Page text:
The Trigger of Death
The most obvious trigger for a
near-death experience is by actually undergoing the process of dying. It is
very likely that more near-death experiences are triggered by death than
by any other method. Although science has not really been able to define death precisely,
there is an established
criteria. Sometimes a near-death experience can occur during a surgical
procedure where the patient is purposely flat-lined. The
condition of the patient meets all the criteria for clinical and brain
death. After the procedure, the patient is revived. Sometimes, the
near-death experiences triggered this way are quite unique.
The following is an example of a
near-death experience, by a man named John Star, which was triggered by the process of
death. His near-death experience also appears in Kevin Williams' book, Nothing
Better Than Death.
One day, without any warning, John Star found himself
face to face with the fact that life in this world is terminal. He was swimming in Lake
Michigan about half a mile offshore when he got in trouble. He was swimming free style,
like he had done at swimming competitions, when he turned his head to breathe and inhaled
water from an oncoming wave. His lungs were full of water when he wondered if he could swim half a
mile at top speed without breathing. He tried. What resulted was an extraordinary
near-death experience and a miraculous return to life. Here is the
account of his near-death experience:
I had only gone a few yards when my head
began to buzz and I felt dizzy. A few yards more and I heard a loud snap. Suddenly the
world was calm and clear. I could see the shoreline, still in the distance and noticed the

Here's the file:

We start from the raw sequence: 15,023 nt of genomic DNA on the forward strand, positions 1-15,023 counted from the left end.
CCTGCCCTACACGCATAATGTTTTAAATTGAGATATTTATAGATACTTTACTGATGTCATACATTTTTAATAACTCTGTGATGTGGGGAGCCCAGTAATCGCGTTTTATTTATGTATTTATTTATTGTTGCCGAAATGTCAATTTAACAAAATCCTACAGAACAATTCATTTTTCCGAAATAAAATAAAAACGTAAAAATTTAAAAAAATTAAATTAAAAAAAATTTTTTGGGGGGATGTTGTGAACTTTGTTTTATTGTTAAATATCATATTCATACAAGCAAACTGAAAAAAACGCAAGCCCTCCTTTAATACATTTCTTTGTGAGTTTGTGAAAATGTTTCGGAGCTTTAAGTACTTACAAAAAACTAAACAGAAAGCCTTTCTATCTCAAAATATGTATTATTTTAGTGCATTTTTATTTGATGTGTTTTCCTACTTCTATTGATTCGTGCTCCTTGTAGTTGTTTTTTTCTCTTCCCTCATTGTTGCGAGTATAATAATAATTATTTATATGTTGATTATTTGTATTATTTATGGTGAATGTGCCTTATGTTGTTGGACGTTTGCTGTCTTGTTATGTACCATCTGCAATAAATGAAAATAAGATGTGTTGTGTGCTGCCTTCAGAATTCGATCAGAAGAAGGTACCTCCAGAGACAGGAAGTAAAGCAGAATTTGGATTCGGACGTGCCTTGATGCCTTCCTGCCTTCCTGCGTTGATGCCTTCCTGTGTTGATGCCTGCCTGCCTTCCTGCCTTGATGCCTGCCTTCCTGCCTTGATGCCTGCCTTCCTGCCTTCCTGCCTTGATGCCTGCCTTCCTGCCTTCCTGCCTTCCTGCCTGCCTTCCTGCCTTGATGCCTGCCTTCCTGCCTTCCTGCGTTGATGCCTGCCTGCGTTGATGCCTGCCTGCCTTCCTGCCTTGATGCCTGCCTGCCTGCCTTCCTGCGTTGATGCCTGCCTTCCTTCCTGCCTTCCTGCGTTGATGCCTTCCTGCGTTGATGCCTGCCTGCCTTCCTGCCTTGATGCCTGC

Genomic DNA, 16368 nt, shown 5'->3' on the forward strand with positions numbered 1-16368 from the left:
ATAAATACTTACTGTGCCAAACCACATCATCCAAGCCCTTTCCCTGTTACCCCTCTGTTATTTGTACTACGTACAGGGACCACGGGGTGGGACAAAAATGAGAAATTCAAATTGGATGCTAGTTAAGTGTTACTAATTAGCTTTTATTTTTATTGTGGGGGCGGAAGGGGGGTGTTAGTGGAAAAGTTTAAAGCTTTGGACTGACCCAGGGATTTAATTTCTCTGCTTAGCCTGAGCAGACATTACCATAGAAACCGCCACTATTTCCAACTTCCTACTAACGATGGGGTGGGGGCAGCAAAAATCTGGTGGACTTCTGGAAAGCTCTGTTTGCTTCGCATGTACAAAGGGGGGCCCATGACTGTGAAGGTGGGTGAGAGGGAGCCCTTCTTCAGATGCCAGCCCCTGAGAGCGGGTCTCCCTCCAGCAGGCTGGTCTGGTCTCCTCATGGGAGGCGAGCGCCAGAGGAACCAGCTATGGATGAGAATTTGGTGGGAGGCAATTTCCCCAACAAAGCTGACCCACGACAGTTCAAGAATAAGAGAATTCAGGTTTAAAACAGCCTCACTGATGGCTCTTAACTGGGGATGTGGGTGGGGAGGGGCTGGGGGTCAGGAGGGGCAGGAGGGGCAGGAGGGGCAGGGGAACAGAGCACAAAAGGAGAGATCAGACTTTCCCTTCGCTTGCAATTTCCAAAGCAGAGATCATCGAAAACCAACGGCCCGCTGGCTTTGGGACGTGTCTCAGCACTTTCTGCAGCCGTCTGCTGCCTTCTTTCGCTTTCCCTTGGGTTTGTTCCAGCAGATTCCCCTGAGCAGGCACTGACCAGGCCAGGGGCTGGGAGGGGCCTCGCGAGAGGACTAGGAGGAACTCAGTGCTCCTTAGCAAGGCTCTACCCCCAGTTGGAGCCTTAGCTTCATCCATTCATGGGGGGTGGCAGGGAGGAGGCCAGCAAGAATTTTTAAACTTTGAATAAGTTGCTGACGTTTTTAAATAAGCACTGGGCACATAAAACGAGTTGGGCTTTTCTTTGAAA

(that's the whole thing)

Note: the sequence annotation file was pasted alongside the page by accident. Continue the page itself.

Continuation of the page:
sun shining overhead. It seemed brighter than usual. When I looked down I got the surprise
of my life. There was my body, still swimming toward shore, moving as straight and smooth
as a motor boat. I watched for a while, indifferent to the plight of my body. I was far
more concerned with trying to figure out where I was.
I noticed a light coming from somewhere
behind me. It was a peculiar light. It had feeling. When I turned to see where this light
was coming from, it would remain behind me. Somehow though, I managed to get turned around
so I could look right into the light.
The light was delicious. I soaked it up like
a dry sponge soaks up water. I felt like I had been sealed up in a vacuum packed jar for as
long as I could remember. Now the jar was opened and the pressure was gone. I could
breathe again. I could feel energy flowing into me, loosening and softening parts of my
being that I did not even know I had. My whole being thrilled with well-being and joy. A
feeling that I had known before, though I could not remember where or when.
Time itself seemed to be softening. For as